Kids These Days!

As a parent of two daughters, I find myself becoming exasperated when the girls don’t understand a reference. It’s usually something generational, something I know they’ve never experienced yet I find myself expecting them to understand simply because they’re my kids. I guess I expect them to automatically know everything I do. 

Kids these days don’t know what it’s like to have to manually roll down a car window. Now it’s the push of a button and voila! fresh air and the ability to speak to the drive-through attendant of your favorite fast-food joint. I remember back in the day, if I was alone and had to reach across the car to manually roll down the passenger window; how exhausting! What kids today would suffer if they had to exert the effort to roll down their car windows by hand! 

Kids these days don’t remember when getting a job meant going from business to business, filling out applications by hand. Finding a job by signs in the windows indicating a position was open. Always making sure to be dressed appropriately because if you were lucky, the manager would conduct the interview once they’d had a moment to glance over the application. And, of course, almost all the time you’d know right away whether or not you got the job. 

Kids these days don’t know what it’s like to use a rotary phone. The agony of mis-dialing and having to start over again. And the cords on the wall-mounted phones! I don’t remember the exact length of the cord on our old mustard yellow rotary wall phone, but it was long enough for me to go from the kitchen to my bedroom for privacy. The cords were always twisted and kinked so I spent at least five minutes untangling the cord so I could stretch it that far without mishap. 

Kids these days don’t know what it’s like to watch television with rabbit ears with tin foil “caps” that you had to adjust every three minutes when the picture went all static-y. And with only three channels to choose from, and no remote to change those channels. And the knowledge that if you missed an episode of your favorite show you had to wait until reruns to hopefully catch it again. And since the television went off the air at midnight, falling asleep while watching TV meant waking up to a screen filled with static. No waking up in the middle of the night and watching old television shows until falling back asleep.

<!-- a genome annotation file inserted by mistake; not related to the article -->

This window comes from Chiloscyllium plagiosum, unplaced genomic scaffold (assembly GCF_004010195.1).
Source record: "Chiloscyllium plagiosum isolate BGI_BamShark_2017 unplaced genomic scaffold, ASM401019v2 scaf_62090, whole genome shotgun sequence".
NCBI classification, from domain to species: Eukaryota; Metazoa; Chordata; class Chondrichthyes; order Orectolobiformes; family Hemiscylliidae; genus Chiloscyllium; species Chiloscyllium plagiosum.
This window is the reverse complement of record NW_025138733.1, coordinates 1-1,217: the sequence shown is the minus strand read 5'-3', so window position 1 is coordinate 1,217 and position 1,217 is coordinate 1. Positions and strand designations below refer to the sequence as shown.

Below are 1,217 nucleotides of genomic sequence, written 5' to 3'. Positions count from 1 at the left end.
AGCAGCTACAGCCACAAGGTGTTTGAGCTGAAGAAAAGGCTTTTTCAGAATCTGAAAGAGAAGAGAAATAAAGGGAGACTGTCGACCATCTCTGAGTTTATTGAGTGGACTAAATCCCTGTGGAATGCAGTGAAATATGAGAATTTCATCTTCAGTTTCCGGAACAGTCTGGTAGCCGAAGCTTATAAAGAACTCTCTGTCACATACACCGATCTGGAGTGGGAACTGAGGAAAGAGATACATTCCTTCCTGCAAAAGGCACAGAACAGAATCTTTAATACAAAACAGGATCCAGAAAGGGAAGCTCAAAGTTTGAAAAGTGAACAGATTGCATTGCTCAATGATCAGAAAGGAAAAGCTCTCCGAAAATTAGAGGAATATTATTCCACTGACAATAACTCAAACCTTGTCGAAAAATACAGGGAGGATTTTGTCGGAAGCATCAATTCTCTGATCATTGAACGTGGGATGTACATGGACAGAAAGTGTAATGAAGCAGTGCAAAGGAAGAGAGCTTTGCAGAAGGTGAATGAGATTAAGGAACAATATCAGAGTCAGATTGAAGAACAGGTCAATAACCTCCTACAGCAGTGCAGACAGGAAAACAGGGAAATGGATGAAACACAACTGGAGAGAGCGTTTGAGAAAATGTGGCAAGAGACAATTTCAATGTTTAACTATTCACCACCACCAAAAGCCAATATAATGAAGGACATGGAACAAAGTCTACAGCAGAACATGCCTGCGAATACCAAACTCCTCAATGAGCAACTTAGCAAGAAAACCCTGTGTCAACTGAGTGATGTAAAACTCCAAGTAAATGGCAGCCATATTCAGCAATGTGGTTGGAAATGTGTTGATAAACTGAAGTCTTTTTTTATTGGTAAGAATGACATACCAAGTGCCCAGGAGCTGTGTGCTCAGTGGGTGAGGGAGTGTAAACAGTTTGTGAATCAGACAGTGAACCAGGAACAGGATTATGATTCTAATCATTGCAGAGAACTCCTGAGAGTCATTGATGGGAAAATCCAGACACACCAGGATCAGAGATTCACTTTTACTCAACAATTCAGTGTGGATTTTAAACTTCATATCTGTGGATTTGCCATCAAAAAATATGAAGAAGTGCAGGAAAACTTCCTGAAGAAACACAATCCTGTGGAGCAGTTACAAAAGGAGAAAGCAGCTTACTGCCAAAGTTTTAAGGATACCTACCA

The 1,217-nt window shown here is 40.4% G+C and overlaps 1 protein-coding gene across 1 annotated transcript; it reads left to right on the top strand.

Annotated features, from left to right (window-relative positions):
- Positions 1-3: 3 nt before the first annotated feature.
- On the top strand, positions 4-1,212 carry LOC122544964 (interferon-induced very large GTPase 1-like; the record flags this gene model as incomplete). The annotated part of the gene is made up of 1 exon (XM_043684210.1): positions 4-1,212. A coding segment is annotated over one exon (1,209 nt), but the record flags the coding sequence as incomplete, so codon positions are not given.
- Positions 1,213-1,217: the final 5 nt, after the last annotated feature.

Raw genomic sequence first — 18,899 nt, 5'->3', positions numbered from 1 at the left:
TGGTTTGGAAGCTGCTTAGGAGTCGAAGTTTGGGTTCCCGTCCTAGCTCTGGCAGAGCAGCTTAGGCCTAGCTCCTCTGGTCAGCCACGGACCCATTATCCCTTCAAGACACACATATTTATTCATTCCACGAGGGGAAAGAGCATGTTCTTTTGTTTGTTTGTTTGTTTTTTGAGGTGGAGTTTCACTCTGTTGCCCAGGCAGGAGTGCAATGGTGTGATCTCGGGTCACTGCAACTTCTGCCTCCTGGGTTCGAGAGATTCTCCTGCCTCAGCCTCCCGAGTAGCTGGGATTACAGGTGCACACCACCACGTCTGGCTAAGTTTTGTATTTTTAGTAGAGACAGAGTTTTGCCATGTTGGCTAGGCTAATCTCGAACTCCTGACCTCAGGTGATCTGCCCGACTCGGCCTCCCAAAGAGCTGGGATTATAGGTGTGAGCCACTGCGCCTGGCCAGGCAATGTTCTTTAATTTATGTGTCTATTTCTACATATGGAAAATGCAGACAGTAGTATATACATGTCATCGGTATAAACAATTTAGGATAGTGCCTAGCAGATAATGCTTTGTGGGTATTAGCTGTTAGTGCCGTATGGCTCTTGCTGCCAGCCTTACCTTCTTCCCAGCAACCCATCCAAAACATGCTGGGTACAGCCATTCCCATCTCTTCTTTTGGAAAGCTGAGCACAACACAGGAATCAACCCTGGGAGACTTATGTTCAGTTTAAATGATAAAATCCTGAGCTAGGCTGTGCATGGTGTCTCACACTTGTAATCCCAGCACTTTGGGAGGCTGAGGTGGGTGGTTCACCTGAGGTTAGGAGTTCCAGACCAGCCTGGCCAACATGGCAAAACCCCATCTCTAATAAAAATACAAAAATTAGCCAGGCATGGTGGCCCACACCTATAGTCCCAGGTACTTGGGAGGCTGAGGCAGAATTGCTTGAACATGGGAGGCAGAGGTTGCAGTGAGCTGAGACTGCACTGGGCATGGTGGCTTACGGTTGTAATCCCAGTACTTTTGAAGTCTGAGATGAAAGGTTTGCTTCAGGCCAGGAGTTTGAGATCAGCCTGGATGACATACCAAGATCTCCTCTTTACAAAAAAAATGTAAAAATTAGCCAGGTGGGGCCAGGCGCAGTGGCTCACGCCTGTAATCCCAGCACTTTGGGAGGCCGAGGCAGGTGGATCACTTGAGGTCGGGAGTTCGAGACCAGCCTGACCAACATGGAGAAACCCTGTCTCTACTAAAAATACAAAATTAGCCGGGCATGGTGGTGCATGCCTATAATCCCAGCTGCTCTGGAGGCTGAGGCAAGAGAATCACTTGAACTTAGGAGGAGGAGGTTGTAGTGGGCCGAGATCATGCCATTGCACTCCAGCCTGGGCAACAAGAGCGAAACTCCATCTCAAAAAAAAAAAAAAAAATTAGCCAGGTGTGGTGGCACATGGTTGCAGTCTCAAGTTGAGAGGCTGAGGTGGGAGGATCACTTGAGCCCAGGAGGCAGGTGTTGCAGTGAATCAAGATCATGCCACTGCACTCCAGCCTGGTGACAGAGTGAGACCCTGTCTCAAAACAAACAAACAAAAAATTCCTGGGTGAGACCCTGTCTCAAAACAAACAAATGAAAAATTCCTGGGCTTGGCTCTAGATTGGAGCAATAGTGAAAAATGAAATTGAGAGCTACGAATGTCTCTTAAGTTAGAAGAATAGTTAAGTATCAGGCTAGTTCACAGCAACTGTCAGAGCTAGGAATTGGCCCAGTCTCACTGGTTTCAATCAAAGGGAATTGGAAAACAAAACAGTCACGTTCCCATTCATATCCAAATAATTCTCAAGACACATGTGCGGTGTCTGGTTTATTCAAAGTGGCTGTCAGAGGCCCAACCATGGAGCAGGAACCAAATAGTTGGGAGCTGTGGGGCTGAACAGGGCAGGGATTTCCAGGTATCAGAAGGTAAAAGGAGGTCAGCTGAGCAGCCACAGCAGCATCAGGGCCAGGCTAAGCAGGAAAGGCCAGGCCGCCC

Kids these days don’t know what it’s like to go to the grocery store, hoping you’d remember everything on your list. Or that you brought your list. There were no cell phones for family members hoping to catch you before you left the store with “Will you pick up …” messages. I think I forgot fewer groceries before cell phones because I paid closer attention to my list and what I needed before leaving the house. 

While there is a lot that kids today don’t know about, there are also things that they are lucky to know. Kids today will always have the ability to stay in touch with family members and loved ones. Technology will continue to advance and improve and kids today will benefit from those advancements. When I was a kid, there were no computers with Zoom or phones with Facetime to reach out to long-distance friends and family. I used to think how fortunate it was that we could travel by car to see my grandparents in just a few hours, especially when I realized how many days it took our ancestors to visit family before cars. Today kids can at least see and hear their loved ones when they communicate via computer or cell phone. 

Kids these days have access to all the information they need at their fingertips. While I miss using an Encyclopedia, it is easier for kids today to gather information without relying on those bulky, heavy tomes. The ones that needed to be updated every year but who could afford to constantly buy new ones. 

Kids these days are able to attend the college of their choice remotely, which cuts costs and allows older students to have access to a college education at their convenience. Who needs to worry about rotary phones, TVs, or manual car windows when kids these days show the world tolerance. Kids these days recognize the value of diversity. Kids these days are showing the kids of yesterday that having a voice is a valuable commodity. Kids these days are letting the world know that everyone matters and their experiences matter. Kids these days are pretty amazing. 

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